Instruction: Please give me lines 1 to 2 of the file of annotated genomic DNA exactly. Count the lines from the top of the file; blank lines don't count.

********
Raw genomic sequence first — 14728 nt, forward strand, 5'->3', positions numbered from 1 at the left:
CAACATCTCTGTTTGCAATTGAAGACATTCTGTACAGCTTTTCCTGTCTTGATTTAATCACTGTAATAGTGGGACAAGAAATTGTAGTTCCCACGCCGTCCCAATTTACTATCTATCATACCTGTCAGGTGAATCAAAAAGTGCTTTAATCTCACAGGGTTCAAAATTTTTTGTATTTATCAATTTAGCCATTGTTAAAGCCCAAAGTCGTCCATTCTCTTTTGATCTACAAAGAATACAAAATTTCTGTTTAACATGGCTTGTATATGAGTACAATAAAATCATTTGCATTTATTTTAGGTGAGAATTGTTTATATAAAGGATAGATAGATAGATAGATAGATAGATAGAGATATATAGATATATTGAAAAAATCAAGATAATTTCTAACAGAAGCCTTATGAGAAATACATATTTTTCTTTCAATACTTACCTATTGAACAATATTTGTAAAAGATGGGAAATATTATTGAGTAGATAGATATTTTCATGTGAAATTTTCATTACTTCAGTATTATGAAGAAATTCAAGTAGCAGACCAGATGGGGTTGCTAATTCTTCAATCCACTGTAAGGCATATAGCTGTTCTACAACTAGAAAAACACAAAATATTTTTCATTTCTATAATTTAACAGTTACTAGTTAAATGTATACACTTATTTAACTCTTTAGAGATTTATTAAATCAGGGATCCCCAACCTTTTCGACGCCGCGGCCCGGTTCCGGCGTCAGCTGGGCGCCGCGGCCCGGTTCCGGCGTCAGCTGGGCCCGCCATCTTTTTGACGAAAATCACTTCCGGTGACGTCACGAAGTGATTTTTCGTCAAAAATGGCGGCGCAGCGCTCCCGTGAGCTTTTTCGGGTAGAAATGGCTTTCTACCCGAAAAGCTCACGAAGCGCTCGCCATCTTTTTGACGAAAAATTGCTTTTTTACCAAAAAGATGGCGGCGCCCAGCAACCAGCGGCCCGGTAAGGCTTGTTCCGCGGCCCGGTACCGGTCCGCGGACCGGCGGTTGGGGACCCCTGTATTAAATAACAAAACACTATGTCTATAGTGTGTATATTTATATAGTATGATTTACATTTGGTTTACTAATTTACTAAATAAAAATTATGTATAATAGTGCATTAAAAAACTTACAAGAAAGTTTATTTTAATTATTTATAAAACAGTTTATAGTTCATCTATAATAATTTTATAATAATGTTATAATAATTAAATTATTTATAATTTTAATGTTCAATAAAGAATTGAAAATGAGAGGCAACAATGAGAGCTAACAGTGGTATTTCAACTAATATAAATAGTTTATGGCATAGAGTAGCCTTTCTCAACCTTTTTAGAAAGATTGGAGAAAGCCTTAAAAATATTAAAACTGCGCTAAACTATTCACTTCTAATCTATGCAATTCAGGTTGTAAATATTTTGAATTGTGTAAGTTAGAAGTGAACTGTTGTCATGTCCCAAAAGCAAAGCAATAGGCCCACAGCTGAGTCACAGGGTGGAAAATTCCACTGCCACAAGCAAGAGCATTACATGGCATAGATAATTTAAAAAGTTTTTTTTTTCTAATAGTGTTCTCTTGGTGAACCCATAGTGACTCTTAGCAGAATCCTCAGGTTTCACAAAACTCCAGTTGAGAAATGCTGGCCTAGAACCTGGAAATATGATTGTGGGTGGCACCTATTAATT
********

Raw genomic sequence first — 14728 nt, forward strand, 5'->3', positions numbered from 1 at the left:
CAACATCTCTGTTTGCAATTGAAGACATTCTGTACAGCTTTTCCTGTCTTGATTTAATCACTGTAATAGTGGGACAAGAAATTGTAGTTCCCACGCCGTCCCAATTTACTATCTATCATACCTGTCAGGTGAATCAAAAAGTGCTTTAATCTCACAGGGTTCAAAATTTTTTGTATTTATCAATTTAGCCATTGTTAAAGCCCAAAGTCGTCCATTCTCTTTTGATCTACAAAGAATACAAAATTTCTGTTTAACATGGCTTGTATATGAGTACAATAAAATCATTTGCATTTATTTTAGGTGAGAATTGTTTATATAAAGGATAGATAGATAGATAGATAGATAGATAGAGATATATAGATATATTGAAAAAATCAAGATAATTTCTAACAGAAGCCTTATGAGAAATACATATTTTTCTTTCAATACTTACCTATTGAACAATATTTGTAAAAGATGGGAAATATTATTGAGTAGATAGATATTTTCATGTGAAATTTTCATTACTTCAGTATTATGAAGAAATTCAAGTAGCAGACCAGATGGGGTTGCTAATTCTTCAATCCACTGTAAGGCATATAGCTGTTCTACAACTAGAAAAACACAAAATATTTTTCATTTCTATAATTTAACAGTTACTAGTTAAATGTATACACTTATTTAACTCTTTAGAGATTTATTAAATCAGGGATCCCCAACCTTTTCGACGCCGCGGCCCGGTTCCGGCGTCAGCTGGGCGCCGCGGCCCGGTTCCGGCGTCAGCTGGGCCCGCCATCTTTTTGACGAAAATCACTTCCGGTGACGTCACGAAGTGATTTTTCGTCAAAAATGGCGGCGCAGCGCTCCCGTGAGCTTTTTCGGGTAGAAATGGCTTTCTACCCGAAAAGCTCACGAAGCGCTCGCCATCTTTTTGACGAAAAATTGCTTTTTTACCAAAAAGATGGCGGCGCCCAGCAACCAGCGGCCCGGTAAGGCTTGTTCCGCGGCCCGGTACCGGTCCGCGGACCGGCGGTTGGGGACCCCTGTATTAAATAACAAAACACTATGTCTATAGTGTGTATATTTATATAGTATGATTTACATTTGGTTTACTAATTTACTAAATAAAAATTATGTATAATAGTGCATTAAAAAACTTACAAGAAAGTTTATTTTAATTATTTATAAAACAGTTTATAGTTCATCTATAATAATTTTATAATAATGTTATAATAATTAAATTATTTATAATTTTAATGTTCAATAAAGAATTGAAAATGAGAGGCAACAATGAGAGCTAACAGTGGTATTTCAACTAATATAAATAGTTTATGGCATAGAGTAGCCTTTCTCAACCTTTTTAGAAAGATTGGAGAAAGCCTTAAAAATATTAAAACTGCGCTAAACTATTCACTTCTAATCTATGCAATTCAGGTTGTAAATATTTTGAATTGTGTAAGTTAGAAGTGAACTGTTGTCATGTCCCAAAAGCAAAGCAATAGGCCCACAGCTGAGTCACAGGGTGGAAAATTCCACTGCCACAAGCAAGAGCATTACATGGCATAGATAATTTAAAAAGTTTTTTTTTTCTAATAGTGTTCTCTTGGTGAACCCATAGTGACTCTTAGCAGAATCCTCAGGTTTCACAAAACTCCAGTTGAGAAATGCTGGCCTAGAACCTGGAAATATGATTGTGGGTGGCACCTATTAATT